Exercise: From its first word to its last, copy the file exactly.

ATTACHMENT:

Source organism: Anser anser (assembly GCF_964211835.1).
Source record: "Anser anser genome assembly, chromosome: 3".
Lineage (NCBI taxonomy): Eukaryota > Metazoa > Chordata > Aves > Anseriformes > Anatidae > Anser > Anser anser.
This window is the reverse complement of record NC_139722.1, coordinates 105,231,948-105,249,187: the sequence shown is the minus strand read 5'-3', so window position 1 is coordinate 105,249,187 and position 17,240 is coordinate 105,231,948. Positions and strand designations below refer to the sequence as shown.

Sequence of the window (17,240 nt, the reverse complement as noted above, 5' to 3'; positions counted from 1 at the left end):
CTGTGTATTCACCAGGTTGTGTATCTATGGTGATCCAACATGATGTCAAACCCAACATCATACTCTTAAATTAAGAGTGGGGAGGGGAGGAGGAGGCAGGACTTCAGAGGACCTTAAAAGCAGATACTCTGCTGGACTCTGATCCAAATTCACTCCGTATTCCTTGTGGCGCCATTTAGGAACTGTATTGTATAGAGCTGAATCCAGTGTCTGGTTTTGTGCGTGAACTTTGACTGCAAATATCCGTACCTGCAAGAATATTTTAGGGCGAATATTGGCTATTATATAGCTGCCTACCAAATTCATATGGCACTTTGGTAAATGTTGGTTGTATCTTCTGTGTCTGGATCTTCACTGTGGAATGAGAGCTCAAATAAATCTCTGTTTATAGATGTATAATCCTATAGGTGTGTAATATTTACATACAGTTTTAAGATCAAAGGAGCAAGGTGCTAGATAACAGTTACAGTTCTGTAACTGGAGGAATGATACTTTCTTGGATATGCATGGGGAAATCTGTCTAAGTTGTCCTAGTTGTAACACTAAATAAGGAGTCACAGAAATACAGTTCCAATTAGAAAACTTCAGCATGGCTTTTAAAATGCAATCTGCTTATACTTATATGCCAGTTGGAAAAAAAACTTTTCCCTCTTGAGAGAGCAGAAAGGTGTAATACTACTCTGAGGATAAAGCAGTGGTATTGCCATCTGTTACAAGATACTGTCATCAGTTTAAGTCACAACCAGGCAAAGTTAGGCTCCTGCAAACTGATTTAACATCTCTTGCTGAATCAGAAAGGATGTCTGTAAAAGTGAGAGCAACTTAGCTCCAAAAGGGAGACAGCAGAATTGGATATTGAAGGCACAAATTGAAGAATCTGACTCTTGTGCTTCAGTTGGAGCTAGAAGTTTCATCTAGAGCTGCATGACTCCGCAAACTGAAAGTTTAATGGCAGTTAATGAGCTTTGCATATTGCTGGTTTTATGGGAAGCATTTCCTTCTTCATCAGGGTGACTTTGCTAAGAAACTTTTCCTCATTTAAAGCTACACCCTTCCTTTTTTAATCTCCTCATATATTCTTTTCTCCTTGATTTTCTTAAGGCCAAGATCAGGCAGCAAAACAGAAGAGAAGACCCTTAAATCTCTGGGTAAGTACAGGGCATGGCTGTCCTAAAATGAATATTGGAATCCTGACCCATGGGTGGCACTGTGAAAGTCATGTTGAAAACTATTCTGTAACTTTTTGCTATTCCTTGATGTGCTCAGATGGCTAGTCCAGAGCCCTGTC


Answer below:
Source organism: Anser anser (assembly GCF_964211835.1).
Source record: "Anser anser genome assembly, chromosome: 3".
Lineage (NCBI taxonomy): Eukaryota > Metazoa > Chordata > Aves > Anseriformes > Anatidae > Anser > Anser anser.
This window is the reverse complement of record NC_139722.1, coordinates 105,231,948-105,249,187: the sequence shown is the minus strand read 5'-3', so window position 1 is coordinate 105,249,187 and position 17,240 is coordinate 105,231,948. Positions and strand designations below refer to the sequence as shown.

Sequence of the window (17,240 nt, the reverse complement as noted above, 5' to 3'; positions counted from 1 at the left end):
CTGTGTATTCACCAGGTTGTGTATCTATGGTGATCCAACATGATGTCAAACCCAACATCATACTCTTAAATTAAGAGTGGGGAGGGGAGGAGGAGGCAGGACTTCAGAGGACCTTAAAAGCAGATACTCTGCTGGACTCTGATCCAAATTCACTCCGTATTCCTTGTGGCGCCATTTAGGAACTGTATTGTATAGAGCTGAATCCAGTGTCTGGTTTTGTGCGTGAACTTTGACTGCAAATATCCGTACCTGCAAGAATATTTTAGGGCGAATATTGGCTATTATATAGCTGCCTACCAAATTCATATGGCACTTTGGTAAATGTTGGTTGTATCTTCTGTGTCTGGATCTTCACTGTGGAATGAGAGCTCAAATAAATCTCTGTTTATAGATGTATAATCCTATAGGTGTGTAATATTTACATACAGTTTTAAGATCAAAGGAGCAAGGTGCTAGATAACAGTTACAGTTCTGTAACTGGAGGAATGATACTTTCTTGGATATGCATGGGGAAATCTGTCTAAGTTGTCCTAGTTGTAACACTAAATAAGGAGTCACAGAAATACAGTTCCAATTAGAAAACTTCAGCATGGCTTTTAAAATGCAATCTGCTTATACTTATATGCCAGTTGGAAAAAAAACTTTTCCCTCTTGAGAGAGCAGAAAGGTGTAATACTACTCTGAGGATAAAGCAGTGGTATTGCCATCTGTTACAAGATACTGTCATCAGTTTAAGTCACAACCAGGCAAAGTTAGGCTCCTGCAAACTGATTTAACATCTCTTGCTGAATCAGAAAGGATGTCTGTAAAAGTGAGAGCAACTTAGCTCCAAAAGGGAGACAGCAGAATTGGATATTGAAGGCACAAATTGAAGAATCTGACTCTTGTGCTTCAGTTGGAGCTAGAAGTTTCATCTAGAGCTGCATGACTCCGCAAACTGAAAGTTTAATGGCAGTTAATGAGCTTTGCATATTGCTGGTTTTATGGGAAGCATTTCCTTCTTCATCAGGGTGACTTTGCTAAGAAACTTTTCCTCATTTAAAGCTACACCCTTCCTTTTTTAATCTCCTCATATATTCTTTTCTCCTTGATTTTCTTAAGGCCAAGATCAGGCAGCAAAACAGAAGAGAAGACCCTTAAATCTCTGGGTAAGTACAGGGCATGGCTGTCCTAAAATGAATATTGGAATCCTGACCCATGGGTGGCACTGTGAAAGTCATGTTGAAAACTATTCTGTAACTTTTTGCTATTCCTTGATGTGCTCAGATGGCTAGTCCAGAGCCCTGTC